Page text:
Caveat: this really only applies to anchoring
loads and would only for a few boats out there - definitely not a universal solution.
We have a bowsprit
on our boat and the way the forward chocks are setup, our anchor snubber will end up chafing on our bobstay and side-loading the stay as we sail at anchor. If we run the snubber over the bowsprit
and bowroller, then we introduce anchor loads onto our bowsprit and into our rigging. I wasn't happy with either solution. While a bit more of a drastic solution, we chose to move the mounting point of the anchor snubber down to the stem iron (the fitting that attaches the bobstay to the hull).
This gives us a few advantages:
* No chafing line needed, the line runs to our rode without passing over any other piece of the boat.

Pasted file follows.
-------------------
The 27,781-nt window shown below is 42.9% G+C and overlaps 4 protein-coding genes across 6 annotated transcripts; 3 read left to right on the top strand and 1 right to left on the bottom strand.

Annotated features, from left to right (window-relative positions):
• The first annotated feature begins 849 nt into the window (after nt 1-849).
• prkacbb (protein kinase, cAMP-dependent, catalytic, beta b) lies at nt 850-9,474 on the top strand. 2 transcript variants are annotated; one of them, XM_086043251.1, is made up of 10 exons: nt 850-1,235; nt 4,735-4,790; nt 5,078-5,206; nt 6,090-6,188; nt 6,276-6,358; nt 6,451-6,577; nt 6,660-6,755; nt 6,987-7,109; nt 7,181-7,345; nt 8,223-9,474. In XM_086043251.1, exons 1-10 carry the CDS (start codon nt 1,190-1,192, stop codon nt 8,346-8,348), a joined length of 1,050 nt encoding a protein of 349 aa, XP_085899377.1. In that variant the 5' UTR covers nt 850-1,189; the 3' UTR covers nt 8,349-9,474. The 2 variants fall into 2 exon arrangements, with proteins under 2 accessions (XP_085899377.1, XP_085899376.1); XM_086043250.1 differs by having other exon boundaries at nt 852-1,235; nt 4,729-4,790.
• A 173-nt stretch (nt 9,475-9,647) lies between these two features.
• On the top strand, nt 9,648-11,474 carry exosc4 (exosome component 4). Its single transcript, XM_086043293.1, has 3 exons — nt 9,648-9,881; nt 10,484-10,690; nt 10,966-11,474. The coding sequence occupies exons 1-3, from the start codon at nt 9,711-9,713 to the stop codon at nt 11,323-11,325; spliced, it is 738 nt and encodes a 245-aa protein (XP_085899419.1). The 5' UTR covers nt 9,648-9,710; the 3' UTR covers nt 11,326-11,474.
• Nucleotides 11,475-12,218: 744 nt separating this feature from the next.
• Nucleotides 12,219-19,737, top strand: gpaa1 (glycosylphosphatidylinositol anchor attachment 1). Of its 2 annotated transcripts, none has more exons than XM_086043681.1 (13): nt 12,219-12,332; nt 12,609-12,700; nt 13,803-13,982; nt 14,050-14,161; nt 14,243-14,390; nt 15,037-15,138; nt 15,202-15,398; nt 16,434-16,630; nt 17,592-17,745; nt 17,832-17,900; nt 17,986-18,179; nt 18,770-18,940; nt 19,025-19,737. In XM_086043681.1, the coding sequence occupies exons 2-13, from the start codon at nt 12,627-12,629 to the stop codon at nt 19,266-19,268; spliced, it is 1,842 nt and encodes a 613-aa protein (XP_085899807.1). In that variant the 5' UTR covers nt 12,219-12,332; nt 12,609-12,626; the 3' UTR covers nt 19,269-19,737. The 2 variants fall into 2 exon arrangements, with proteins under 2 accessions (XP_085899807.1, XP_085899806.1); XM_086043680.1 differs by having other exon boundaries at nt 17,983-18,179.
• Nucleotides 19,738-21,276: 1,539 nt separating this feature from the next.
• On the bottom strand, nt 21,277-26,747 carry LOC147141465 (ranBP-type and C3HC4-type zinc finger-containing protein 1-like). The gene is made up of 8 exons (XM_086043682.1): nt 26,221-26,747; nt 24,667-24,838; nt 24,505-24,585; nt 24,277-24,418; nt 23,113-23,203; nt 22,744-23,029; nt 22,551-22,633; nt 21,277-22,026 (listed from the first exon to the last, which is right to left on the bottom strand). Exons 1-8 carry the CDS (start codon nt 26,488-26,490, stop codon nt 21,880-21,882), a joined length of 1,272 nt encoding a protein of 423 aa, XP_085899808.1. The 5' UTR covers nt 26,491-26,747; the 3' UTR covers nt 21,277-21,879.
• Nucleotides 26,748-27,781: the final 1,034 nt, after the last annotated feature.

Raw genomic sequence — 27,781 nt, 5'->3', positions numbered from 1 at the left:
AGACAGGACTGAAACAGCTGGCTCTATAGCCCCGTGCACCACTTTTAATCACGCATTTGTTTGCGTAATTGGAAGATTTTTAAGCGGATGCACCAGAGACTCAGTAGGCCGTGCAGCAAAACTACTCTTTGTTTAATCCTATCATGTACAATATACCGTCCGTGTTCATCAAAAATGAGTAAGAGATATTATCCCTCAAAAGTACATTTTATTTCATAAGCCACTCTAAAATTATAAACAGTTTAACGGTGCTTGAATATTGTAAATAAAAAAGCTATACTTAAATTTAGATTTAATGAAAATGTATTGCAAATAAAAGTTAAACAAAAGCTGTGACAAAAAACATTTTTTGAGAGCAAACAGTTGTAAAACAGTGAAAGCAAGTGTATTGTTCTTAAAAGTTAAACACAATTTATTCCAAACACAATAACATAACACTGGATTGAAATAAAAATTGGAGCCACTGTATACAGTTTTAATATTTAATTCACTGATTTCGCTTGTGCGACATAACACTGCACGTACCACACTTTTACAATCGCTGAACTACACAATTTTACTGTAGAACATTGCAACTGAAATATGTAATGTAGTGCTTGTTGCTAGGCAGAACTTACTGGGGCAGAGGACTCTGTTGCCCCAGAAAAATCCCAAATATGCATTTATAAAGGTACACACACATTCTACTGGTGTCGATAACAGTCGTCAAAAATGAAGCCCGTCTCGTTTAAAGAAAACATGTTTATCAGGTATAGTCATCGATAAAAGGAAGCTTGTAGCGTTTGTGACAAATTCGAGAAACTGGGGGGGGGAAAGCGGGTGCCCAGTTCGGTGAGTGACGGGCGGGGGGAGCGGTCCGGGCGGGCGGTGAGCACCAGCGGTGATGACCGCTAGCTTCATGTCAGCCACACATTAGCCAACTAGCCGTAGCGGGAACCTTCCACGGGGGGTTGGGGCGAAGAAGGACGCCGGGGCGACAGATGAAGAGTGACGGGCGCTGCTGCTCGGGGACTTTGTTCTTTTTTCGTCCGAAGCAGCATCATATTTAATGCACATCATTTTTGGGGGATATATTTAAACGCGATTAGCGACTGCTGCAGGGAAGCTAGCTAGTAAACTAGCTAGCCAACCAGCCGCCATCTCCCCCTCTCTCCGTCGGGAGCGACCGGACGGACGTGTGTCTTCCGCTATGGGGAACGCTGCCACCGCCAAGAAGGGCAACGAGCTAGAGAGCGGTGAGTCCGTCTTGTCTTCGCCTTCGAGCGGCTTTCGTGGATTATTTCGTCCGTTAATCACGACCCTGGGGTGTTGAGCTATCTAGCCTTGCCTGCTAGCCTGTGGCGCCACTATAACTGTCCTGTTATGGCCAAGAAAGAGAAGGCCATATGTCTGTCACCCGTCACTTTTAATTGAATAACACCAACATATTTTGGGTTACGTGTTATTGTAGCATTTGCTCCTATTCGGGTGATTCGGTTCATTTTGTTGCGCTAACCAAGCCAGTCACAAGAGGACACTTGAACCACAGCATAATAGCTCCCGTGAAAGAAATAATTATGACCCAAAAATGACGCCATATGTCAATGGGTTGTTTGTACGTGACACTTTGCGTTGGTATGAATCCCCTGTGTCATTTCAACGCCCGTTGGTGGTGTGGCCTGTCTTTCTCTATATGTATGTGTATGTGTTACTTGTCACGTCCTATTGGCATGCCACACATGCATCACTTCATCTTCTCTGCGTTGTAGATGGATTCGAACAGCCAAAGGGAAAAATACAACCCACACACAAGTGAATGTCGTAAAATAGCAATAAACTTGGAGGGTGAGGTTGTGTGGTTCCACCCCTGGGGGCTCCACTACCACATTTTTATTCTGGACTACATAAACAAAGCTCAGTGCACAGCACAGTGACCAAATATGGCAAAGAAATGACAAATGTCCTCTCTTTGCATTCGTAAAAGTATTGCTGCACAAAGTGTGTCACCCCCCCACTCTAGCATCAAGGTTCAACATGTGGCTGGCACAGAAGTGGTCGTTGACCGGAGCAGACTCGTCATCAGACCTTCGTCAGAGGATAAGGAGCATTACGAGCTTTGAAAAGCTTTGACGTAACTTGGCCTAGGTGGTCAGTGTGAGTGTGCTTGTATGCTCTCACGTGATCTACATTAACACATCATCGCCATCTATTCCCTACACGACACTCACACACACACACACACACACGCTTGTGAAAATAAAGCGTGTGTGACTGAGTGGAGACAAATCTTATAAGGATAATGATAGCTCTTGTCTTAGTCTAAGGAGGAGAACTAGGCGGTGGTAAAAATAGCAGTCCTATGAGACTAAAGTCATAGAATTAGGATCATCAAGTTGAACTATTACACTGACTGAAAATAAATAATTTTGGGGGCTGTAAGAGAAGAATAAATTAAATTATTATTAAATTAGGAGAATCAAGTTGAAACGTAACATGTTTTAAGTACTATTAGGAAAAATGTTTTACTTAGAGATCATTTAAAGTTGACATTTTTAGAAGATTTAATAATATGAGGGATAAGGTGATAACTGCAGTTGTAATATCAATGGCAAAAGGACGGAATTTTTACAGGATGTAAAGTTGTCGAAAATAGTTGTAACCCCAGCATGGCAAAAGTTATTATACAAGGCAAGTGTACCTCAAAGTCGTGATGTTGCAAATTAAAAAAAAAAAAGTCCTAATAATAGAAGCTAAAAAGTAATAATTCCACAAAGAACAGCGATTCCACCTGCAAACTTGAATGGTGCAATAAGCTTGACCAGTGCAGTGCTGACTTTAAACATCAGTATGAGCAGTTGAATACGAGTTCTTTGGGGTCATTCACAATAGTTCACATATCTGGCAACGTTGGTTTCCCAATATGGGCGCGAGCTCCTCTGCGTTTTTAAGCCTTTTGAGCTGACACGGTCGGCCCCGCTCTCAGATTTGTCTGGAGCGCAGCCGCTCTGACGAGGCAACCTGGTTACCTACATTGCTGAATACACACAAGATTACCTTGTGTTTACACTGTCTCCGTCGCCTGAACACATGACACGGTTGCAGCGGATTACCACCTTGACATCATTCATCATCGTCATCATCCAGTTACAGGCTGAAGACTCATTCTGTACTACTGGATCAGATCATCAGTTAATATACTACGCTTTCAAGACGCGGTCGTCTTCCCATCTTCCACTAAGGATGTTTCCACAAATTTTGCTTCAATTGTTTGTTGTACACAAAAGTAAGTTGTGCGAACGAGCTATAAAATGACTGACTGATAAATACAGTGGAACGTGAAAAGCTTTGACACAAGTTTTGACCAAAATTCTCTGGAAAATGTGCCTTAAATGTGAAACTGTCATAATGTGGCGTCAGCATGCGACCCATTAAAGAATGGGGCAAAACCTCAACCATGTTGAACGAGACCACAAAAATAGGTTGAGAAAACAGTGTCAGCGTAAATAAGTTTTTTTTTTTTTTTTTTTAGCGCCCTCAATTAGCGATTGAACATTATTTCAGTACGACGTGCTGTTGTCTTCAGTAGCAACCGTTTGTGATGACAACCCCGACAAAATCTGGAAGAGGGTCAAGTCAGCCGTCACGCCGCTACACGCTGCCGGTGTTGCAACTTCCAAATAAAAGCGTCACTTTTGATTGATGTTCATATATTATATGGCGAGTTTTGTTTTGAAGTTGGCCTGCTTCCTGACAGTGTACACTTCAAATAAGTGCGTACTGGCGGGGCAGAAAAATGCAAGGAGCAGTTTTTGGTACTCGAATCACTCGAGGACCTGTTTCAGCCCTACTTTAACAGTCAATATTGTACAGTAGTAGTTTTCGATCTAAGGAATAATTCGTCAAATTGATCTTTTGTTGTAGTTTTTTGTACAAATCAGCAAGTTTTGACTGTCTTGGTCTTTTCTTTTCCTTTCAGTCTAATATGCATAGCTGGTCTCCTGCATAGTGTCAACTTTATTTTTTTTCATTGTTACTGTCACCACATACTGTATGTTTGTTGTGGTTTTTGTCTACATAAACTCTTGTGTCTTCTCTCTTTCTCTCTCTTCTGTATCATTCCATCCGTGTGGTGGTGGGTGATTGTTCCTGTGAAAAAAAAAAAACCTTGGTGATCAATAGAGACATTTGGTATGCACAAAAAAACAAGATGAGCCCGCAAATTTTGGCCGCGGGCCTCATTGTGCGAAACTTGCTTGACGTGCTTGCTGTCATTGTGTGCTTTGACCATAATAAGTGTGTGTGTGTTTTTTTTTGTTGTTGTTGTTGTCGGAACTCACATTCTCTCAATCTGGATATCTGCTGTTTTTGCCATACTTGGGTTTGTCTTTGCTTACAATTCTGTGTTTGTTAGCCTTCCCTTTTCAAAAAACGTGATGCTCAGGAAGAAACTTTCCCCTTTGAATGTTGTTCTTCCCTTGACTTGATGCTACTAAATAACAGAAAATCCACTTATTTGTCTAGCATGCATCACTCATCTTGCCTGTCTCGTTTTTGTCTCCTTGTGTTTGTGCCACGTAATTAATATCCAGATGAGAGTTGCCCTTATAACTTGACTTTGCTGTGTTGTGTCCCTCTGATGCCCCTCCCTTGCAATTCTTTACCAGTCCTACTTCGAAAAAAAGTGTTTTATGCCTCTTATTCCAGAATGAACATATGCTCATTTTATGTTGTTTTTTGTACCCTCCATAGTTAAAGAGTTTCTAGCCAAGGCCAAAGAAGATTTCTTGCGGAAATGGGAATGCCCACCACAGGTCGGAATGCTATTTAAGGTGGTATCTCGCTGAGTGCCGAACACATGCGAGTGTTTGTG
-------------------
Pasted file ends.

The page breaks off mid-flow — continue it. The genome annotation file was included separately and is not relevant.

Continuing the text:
* The snubber is in the water
up is less of a concern.
* It reduces our scope
. In 20' of water, we used to have to calculate scope
based on 24' since the snubber was 4' off the height of the water. No more. 100' of rode is a true 5:1 in 20' of water.
* We sail way less at anchor.
There are a few disadvantages:
* Since the snubber attaches down at the waterline we leave it attached all the time. There is a risk of the line entering the water while underway. We deliberately sized the line so it can't reach back and get entangled in our prop.
* In an emergency
, casting off our ground tackle is problematic. There are ways to do it but none of them are ideal.
* Leaving it attached all the time does expose it to light chafing on the deck hardware
. More of a long term inspection
kind of problem.
Overall, I feel the advantages far outweigh the disadvantages.
The stem iron fitting with its big backing plates
. We bought this from Caliber directly so we feel pretty confident about the engineering. They sell new boats with this fitting and market it as able to handle storm anchoring loads. The fiberglass
at the stem where we installed it is 1.5 inches thick. And the fitting is built like a brick sh*t house. I had a stainless steel
guy go over it to check the welds and build quality. He said it looked awesome.